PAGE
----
MESSENGER uses neutron spectroscopy to measure average hydrogen concentrations within Mercury’s radar-bright regions. Water-ice concentrations are derived from the hydrogen measurements. “The neutron data indicate that Mercury’s radar-bright polar deposits contain, on average, a hydrogen-rich layer more than tens of centimeters thick beneath a surficial layer 10 to 20 centimeters thick that is less rich in hydrogen,” writes David Lawrence, a MESSENGER Participating Scientist based at The Johns Hopkins University Applied Physics Laboratory and the lead author of one of the papers. “The buried layer has a hydrogen content consistent with nearly pure water ice.”

Data from MESSENGER’s Mercury Laser Altimeter (MLA) — which has fired more than 10 million laser pulses at Mercury to make detailed maps of the planet’s topography — corroborate the radar results and Neutron Spectrometer measurements of Mercury’s polar region, writes Gregory Neumann of the NASA Goddard Space Flight Center. In a second paper, Neumann and his colleagues report that the first MLA measurements of the shadowed north polar regions reveal irregular dark and bright deposits at near-infrared wavelength near Mercury’s north pole.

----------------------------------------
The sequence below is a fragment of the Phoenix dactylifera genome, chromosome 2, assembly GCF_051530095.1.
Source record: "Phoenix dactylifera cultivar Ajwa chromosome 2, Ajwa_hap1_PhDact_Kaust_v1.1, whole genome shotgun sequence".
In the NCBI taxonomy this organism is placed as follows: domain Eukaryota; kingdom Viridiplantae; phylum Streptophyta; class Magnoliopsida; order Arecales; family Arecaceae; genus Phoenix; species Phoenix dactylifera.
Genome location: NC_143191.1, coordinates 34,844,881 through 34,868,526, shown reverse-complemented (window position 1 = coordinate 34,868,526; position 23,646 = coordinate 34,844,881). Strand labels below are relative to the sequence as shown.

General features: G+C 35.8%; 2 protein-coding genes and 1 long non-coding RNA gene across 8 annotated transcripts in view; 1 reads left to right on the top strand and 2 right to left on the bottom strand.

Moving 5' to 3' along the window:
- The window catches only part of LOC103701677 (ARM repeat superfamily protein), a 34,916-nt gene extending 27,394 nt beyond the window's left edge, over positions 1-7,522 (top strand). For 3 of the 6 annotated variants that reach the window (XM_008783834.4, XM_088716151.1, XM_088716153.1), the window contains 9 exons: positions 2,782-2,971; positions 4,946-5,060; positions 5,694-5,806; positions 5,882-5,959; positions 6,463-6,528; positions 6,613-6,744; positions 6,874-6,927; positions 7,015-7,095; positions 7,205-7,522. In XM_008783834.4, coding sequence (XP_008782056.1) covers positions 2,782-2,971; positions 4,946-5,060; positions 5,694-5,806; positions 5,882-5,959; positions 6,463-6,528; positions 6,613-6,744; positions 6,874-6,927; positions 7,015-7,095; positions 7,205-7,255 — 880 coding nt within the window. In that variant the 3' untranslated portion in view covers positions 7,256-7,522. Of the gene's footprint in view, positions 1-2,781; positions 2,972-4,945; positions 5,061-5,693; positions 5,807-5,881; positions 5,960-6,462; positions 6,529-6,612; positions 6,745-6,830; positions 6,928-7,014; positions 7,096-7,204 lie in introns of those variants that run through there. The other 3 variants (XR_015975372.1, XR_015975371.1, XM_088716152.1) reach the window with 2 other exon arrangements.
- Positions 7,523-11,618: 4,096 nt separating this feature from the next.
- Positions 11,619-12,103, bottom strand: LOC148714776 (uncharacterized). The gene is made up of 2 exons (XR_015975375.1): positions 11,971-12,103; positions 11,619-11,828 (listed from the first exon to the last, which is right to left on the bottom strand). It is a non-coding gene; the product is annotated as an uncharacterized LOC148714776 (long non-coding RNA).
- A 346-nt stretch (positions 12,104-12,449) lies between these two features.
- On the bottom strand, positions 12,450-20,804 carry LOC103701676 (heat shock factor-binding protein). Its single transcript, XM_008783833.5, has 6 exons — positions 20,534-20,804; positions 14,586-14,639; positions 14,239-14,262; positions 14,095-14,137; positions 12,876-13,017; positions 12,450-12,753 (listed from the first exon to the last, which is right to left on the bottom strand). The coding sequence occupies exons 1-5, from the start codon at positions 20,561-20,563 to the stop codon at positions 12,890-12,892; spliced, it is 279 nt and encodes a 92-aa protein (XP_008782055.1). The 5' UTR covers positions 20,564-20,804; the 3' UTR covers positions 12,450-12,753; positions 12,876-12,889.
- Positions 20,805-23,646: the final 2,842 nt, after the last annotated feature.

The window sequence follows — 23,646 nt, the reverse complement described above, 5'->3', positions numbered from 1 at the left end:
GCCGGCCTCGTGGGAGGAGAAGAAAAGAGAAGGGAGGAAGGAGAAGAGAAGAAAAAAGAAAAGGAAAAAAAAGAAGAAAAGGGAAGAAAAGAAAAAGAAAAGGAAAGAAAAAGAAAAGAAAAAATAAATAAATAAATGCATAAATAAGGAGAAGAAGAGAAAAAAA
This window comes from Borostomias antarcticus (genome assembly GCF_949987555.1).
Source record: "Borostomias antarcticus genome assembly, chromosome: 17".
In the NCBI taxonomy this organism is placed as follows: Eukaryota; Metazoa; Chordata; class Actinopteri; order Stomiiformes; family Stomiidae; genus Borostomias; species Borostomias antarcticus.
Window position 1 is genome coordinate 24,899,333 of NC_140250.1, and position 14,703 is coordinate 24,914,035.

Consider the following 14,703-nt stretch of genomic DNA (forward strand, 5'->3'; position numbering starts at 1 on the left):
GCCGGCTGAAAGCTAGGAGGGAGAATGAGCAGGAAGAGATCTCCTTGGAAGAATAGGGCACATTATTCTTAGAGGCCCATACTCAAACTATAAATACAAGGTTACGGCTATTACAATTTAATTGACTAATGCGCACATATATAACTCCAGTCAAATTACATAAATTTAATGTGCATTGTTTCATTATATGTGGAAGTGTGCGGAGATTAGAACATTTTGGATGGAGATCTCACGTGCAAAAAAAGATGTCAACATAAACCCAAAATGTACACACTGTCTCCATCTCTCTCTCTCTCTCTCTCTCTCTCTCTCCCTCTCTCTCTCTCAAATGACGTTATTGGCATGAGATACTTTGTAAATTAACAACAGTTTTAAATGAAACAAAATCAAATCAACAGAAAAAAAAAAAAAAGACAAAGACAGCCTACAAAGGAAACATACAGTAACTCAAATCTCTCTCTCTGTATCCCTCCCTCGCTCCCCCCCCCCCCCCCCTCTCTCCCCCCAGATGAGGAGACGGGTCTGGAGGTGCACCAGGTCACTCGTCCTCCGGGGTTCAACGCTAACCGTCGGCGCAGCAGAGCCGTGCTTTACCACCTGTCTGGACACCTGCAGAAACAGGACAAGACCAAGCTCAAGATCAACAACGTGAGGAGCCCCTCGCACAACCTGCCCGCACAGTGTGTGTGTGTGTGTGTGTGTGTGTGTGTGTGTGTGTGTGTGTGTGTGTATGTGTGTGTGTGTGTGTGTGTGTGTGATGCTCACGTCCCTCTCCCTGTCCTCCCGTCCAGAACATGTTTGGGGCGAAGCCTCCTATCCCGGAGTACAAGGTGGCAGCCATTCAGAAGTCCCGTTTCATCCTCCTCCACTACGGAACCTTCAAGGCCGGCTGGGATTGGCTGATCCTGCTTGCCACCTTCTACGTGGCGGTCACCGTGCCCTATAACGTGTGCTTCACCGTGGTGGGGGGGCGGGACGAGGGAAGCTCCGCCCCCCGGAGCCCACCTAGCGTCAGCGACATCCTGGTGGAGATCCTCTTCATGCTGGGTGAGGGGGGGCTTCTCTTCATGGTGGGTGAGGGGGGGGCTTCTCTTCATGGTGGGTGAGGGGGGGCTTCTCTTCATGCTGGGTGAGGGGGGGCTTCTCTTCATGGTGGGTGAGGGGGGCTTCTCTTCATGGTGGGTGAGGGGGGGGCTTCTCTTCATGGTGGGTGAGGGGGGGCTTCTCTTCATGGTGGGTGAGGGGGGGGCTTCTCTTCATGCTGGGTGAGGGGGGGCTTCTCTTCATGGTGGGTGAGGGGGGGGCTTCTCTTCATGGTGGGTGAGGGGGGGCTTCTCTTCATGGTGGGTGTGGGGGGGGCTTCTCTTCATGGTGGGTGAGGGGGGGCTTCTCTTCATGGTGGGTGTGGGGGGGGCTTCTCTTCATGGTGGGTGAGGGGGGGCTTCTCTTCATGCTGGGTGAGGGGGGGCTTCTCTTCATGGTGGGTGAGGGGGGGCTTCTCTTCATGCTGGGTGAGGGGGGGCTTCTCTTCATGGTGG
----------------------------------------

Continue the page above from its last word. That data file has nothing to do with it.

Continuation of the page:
“These reflectance anomalies are concentrated on poleward-facing slopes and are spatially collocated with areas of high radar backscatter postulated to be the result of near-surface water ice,” Neumann writes. “Correlation of observed reflectance with modeled temperatures indicates that the optically bright regions are consistent with surface water ice.”


The MLA also recorded dark patches with diminished reflectance, consistent with the theory that the ice in those areas is covered by a thermally insulating layer. Neumann suggests that impacts of comets or volatile-rich asteroids could have provided both the dark and bright deposits, a finding corroborated in a third paper led by David Paige of the University of California, Los Angeles.